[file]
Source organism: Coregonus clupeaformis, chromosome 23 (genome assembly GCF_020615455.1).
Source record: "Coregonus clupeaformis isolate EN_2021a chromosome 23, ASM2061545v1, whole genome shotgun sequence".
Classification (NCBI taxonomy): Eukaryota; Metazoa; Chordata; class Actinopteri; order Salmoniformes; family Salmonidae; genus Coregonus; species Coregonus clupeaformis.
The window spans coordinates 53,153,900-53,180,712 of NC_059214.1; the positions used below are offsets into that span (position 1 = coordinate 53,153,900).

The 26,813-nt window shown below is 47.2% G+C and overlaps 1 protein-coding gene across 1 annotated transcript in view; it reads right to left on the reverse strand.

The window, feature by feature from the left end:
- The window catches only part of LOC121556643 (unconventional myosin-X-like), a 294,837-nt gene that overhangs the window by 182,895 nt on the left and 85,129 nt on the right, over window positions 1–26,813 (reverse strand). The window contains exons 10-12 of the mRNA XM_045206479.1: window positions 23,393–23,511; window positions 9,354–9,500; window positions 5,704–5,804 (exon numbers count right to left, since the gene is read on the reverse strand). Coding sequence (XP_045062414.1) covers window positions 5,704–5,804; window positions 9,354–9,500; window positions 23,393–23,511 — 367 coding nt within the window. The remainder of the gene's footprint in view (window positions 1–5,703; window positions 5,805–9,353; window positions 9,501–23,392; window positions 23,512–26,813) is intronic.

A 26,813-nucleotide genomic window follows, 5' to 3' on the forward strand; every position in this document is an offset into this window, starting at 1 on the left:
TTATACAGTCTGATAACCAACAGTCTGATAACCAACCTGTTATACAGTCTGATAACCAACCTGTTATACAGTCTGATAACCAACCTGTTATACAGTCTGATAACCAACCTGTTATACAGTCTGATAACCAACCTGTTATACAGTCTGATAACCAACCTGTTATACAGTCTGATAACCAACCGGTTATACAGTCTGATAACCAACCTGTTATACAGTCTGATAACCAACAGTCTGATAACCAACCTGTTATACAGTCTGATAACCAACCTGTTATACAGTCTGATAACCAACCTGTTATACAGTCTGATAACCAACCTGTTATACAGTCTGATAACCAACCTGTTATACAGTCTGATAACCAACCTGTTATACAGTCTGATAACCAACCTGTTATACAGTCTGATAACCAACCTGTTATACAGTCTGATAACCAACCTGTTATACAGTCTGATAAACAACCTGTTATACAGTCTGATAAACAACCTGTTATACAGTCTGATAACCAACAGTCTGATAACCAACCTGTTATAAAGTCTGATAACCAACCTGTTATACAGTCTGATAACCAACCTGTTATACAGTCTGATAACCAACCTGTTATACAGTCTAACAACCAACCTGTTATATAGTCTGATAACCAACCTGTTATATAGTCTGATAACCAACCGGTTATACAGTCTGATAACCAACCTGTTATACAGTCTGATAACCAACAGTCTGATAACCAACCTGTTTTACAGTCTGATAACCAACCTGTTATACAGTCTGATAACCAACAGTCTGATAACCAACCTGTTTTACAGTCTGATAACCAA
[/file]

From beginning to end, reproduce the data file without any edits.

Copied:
Source organism: Coregonus clupeaformis, chromosome 23 (genome assembly GCF_020615455.1).
Source record: "Coregonus clupeaformis isolate EN_2021a chromosome 23, ASM2061545v1, whole genome shotgun sequence".
Classification (NCBI taxonomy): Eukaryota; Metazoa; Chordata; class Actinopteri; order Salmoniformes; family Salmonidae; genus Coregonus; species Coregonus clupeaformis.
The window spans coordinates 53,153,900-53,180,712 of NC_059214.1; the positions used below are offsets into that span (position 1 = coordinate 53,153,900).

The 26,813-nt window shown below is 47.2% G+C and overlaps 1 protein-coding gene across 1 annotated transcript in view; it reads right to left on the reverse strand.

The window, feature by feature from the left end:
- The window catches only part of LOC121556643 (unconventional myosin-X-like), a 294,837-nt gene that overhangs the window by 182,895 nt on the left and 85,129 nt on the right, over window positions 1–26,813 (reverse strand). The window contains exons 10-12 of the mRNA XM_045206479.1: window positions 23,393–23,511; window positions 9,354–9,500; window positions 5,704–5,804 (exon numbers count right to left, since the gene is read on the reverse strand). Coding sequence (XP_045062414.1) covers window positions 5,704–5,804; window positions 9,354–9,500; window positions 23,393–23,511 — 367 coding nt within the window. The remainder of the gene's footprint in view (window positions 1–5,703; window positions 5,805–9,353; window positions 9,501–23,392; window positions 23,512–26,813) is intronic.

A 26,813-nucleotide genomic window follows, 5' to 3' on the forward strand; every position in this document is an offset into this window, starting at 1 on the left:
TTATACAGTCTGATAACCAACAGTCTGATAACCAACCTGTTATACAGTCTGATAACCAACCTGTTATACAGTCTGATAACCAACCTGTTATACAGTCTGATAACCAACCTGTTATACAGTCTGATAACCAACCTGTTATACAGTCTGATAACCAACCTGTTATACAGTCTGATAACCAACCGGTTATACAGTCTGATAACCAACCTGTTATACAGTCTGATAACCAACAGTCTGATAACCAACCTGTTATACAGTCTGATAACCAACCTGTTATACAGTCTGATAACCAACCTGTTATACAGTCTGATAACCAACCTGTTATACAGTCTGATAACCAACCTGTTATACAGTCTGATAACCAACCTGTTATACAGTCTGATAACCAACCTGTTATACAGTCTGATAACCAACCTGTTATACAGTCTGATAACCAACCTGTTATACAGTCTGATAAACAACCTGTTATACAGTCTGATAAACAACCTGTTATACAGTCTGATAACCAACAGTCTGATAACCAACCTGTTATAAAGTCTGATAACCAACCTGTTATACAGTCTGATAACCAACCTGTTATACAGTCTGATAACCAACCTGTTATACAGTCTAACAACCAACCTGTTATATAGTCTGATAACCAACCTGTTATATAGTCTGATAACCAACCGGTTATACAGTCTGATAACCAACCTGTTATACAGTCTGATAACCAACAGTCTGATAACCAACCTGTTTTACAGTCTGATAACCAACCTGTTATACAGTCTGATAACCAACAGTCTGATAACCAACCTGTTTTACAGTCTGATAACCAA